The multifaceted impact of peer relations on aggressive-disruptive behavior in early elementary school.

Published

Journal Article

Following a large, diverse sample of 4,096 children in 27 schools, this study evaluated the impact of 3 aspects of peer relations, measured concurrently, on subsequent child aggressive-disruptive behavior during early elementary school: peer dislike, reciprocated friends' aggressiveness, and classroom levels of aggressive-disruptive behavior. Teachers rated child aggressive-disruptive behavior in 1st and 3rd grades, and peer relations were assessed during 2nd grade. Results indicated that heightened classroom aggressive-disruptive behavior levels were related to proximal peer relations, including an increased likelihood of having aggressive friends and lower levels of peer dislike of aggressive-disruptive children. Controlling for 1st grade aggressive-disruptive behavior, the three 2nd grade peer experiences each made unique contributions to 3rd grade child aggressive-disruptive behavior. These findings replicate and extend a growing body of research documenting the multifaceted nature of peer influence on aggressive-disruptive behavior in early elementary school. They highlight the importance of the classroom ecology and proximal peer relations in the socialization of aggressive-disruptive behavior.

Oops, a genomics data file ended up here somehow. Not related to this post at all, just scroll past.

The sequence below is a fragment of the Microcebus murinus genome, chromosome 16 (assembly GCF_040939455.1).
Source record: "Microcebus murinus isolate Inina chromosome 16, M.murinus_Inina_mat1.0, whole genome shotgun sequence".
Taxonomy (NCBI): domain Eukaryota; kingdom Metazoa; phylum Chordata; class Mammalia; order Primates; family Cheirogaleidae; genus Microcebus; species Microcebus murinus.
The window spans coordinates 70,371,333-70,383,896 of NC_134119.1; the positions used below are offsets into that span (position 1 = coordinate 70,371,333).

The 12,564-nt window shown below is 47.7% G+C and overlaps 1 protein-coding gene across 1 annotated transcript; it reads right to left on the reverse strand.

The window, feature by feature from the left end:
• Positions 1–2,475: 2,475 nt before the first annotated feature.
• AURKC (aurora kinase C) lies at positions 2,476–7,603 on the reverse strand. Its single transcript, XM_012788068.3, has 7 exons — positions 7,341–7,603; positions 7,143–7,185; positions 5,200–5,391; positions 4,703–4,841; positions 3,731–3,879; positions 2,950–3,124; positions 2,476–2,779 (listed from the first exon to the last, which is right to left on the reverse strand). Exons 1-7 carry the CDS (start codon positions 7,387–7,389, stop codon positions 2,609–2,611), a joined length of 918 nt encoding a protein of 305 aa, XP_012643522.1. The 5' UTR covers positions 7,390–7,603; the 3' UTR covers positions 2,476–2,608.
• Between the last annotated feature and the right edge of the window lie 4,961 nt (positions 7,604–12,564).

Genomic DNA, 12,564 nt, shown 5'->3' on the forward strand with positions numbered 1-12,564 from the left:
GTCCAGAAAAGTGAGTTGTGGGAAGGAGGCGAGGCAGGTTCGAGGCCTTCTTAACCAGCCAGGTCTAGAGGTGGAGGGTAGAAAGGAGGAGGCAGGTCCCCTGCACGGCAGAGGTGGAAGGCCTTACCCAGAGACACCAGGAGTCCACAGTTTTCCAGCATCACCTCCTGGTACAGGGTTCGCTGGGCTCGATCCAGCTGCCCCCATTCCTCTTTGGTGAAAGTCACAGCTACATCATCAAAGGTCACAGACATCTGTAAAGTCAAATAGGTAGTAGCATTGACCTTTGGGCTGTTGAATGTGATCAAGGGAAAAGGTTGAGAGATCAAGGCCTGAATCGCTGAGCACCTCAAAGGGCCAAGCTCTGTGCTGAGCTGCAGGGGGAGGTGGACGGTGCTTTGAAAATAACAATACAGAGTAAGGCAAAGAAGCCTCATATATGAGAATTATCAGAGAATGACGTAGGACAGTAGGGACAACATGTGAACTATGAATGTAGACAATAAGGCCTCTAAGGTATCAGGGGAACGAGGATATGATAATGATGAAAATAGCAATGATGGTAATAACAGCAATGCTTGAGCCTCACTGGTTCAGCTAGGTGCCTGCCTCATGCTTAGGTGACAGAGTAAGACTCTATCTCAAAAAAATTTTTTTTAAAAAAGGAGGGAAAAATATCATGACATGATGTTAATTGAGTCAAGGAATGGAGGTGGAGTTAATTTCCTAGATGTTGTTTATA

Full Text

Duke Authors

Cited Authors

  • Powers, CJ; Bierman, KL; Conduct Problems Prevention Research Group,

Published Date

  • June 2013

Published In

Volume / Issue

  • 49 / 6

Start / End Page

  • 1174 - 1186

PubMed ID

  • 22545840

Pubmed Central ID

  • 22545840

Electronic International Standard Serial Number (EISSN)

  • 1939-0599

Digital Object Identifier (DOI)

  • 10.1037/a0028400

Language

  • eng

Conference Location

  • United States